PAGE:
When a Polaroid Was Instant Gratification

Three Boys and a Polaroid by Jann Alexander © 2013
Three Boys and a Polaroid by Jann Alexander © 2013

In an Instagram world when a quickie effect can turn a contemporary image vintage with a fingertap, I’m often nostalgic for the awe a Polaroid portrait could summon—as this SX-70 print did for three friends on a hot summer day in a Western town in the 1980s. A moment I recorded in one split-second shows their utter delight at seeing their own story come slowly to life, soft colors emerging into richer ones, details revealing themselves as arched eyebrows, smudged freckles, a chipped tooth, while the Polaroid develops.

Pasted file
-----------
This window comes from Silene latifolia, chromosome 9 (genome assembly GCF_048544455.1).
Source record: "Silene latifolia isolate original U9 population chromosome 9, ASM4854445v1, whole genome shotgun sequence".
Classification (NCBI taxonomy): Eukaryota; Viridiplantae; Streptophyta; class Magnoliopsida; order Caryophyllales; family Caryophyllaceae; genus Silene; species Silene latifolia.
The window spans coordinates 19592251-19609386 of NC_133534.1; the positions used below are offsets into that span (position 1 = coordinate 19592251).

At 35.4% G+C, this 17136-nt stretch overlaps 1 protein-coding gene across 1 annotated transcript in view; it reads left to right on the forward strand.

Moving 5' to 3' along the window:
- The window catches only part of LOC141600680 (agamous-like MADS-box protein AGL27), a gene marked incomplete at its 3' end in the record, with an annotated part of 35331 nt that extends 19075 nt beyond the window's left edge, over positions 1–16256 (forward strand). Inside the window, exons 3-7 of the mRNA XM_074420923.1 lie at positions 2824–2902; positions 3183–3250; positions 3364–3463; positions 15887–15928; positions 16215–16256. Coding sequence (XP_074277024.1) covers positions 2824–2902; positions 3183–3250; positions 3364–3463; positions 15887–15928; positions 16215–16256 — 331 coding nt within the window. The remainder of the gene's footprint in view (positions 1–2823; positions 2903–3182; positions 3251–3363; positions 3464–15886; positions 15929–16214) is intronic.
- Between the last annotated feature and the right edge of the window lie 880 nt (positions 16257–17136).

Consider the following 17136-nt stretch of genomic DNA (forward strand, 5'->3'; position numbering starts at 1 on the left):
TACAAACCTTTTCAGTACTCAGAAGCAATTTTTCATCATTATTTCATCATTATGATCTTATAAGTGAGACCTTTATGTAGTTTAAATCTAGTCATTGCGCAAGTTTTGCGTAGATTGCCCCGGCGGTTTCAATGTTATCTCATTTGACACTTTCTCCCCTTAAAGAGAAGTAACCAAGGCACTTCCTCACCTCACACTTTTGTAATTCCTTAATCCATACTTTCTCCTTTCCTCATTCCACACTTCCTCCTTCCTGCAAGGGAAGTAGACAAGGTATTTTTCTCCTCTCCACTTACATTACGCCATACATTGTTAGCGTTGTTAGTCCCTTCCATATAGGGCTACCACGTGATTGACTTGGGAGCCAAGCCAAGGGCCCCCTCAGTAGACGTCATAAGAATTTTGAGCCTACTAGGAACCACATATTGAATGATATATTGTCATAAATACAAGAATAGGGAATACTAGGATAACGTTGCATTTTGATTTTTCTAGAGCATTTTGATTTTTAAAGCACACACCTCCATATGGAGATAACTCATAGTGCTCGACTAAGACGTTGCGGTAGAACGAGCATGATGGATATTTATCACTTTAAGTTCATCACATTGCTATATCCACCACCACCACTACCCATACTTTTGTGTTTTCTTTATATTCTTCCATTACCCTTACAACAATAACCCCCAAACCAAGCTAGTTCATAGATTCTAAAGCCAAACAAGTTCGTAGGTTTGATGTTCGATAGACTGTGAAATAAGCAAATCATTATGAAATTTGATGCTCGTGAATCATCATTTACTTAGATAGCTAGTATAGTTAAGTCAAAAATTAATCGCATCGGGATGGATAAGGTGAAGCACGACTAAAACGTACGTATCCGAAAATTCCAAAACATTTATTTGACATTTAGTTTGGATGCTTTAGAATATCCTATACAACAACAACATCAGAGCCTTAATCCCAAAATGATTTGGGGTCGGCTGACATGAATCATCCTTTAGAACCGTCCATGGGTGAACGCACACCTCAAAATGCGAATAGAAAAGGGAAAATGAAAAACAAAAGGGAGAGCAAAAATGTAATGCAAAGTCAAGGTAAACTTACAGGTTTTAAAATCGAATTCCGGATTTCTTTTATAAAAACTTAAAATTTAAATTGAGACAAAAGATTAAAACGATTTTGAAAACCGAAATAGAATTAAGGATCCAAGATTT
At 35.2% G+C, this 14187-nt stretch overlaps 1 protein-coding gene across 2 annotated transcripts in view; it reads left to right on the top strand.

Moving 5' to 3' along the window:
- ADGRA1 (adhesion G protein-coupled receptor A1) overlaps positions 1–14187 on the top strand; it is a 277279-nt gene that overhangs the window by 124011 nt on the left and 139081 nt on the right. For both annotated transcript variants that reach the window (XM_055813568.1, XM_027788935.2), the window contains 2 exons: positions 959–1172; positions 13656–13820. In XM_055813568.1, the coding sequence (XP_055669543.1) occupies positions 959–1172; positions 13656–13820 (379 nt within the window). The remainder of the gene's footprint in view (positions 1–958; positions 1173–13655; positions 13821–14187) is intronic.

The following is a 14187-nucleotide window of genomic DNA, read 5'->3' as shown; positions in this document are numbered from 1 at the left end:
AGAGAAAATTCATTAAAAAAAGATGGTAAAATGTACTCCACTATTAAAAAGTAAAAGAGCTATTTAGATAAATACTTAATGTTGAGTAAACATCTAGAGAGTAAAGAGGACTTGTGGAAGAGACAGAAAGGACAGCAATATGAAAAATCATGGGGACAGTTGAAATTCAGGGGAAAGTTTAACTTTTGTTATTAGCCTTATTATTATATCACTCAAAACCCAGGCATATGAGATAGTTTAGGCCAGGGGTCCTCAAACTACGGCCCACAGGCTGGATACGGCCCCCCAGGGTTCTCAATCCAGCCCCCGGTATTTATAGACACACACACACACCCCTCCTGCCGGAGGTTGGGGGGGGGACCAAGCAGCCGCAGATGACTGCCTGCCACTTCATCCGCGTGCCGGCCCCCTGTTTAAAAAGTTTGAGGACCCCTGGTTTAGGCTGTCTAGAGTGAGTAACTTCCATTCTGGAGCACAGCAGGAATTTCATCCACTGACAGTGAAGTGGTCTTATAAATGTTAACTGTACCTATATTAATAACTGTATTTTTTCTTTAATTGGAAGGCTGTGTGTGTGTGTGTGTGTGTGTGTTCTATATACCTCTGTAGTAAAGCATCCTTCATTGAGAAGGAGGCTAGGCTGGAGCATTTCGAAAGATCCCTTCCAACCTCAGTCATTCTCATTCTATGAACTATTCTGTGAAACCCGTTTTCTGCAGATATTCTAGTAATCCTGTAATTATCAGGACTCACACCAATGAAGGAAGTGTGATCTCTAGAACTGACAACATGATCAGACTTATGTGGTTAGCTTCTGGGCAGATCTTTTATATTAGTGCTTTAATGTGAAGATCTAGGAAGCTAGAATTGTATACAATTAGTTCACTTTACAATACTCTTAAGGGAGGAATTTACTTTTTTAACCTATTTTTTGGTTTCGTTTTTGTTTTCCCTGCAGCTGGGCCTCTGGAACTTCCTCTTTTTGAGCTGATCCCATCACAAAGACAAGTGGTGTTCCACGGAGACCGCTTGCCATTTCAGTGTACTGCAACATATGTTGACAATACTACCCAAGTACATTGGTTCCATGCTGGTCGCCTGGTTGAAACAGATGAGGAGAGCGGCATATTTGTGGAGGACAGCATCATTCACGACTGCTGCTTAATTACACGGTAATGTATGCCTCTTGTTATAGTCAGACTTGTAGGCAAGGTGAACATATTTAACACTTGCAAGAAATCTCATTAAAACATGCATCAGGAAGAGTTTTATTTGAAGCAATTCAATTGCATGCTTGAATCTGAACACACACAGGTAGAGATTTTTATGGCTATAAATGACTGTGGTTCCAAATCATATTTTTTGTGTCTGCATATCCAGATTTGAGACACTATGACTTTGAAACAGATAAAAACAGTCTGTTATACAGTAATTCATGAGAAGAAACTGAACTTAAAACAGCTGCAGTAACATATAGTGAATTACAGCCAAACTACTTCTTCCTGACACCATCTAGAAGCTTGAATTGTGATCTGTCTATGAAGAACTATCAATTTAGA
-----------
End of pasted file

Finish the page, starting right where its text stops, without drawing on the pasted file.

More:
I’m nostalgic now for the kind of respect a Polaroid commanded. You didn’t have to wait long, but you did have to wait just a bit, to see the image emerge right before your eyes. Polaroid took what was previously a mystery contained inside a camera and gave it to us in a novel process that practically invented the demand for immediacy.

Decades later, this is still one of my all-time favorite photographs, made with my pre-digital era Pentax SLR on Kodachrome 64, when the most instant photo-gratification you could get came out of a Polaroid camera. 

Order a print of this image: Email Jann Alexander

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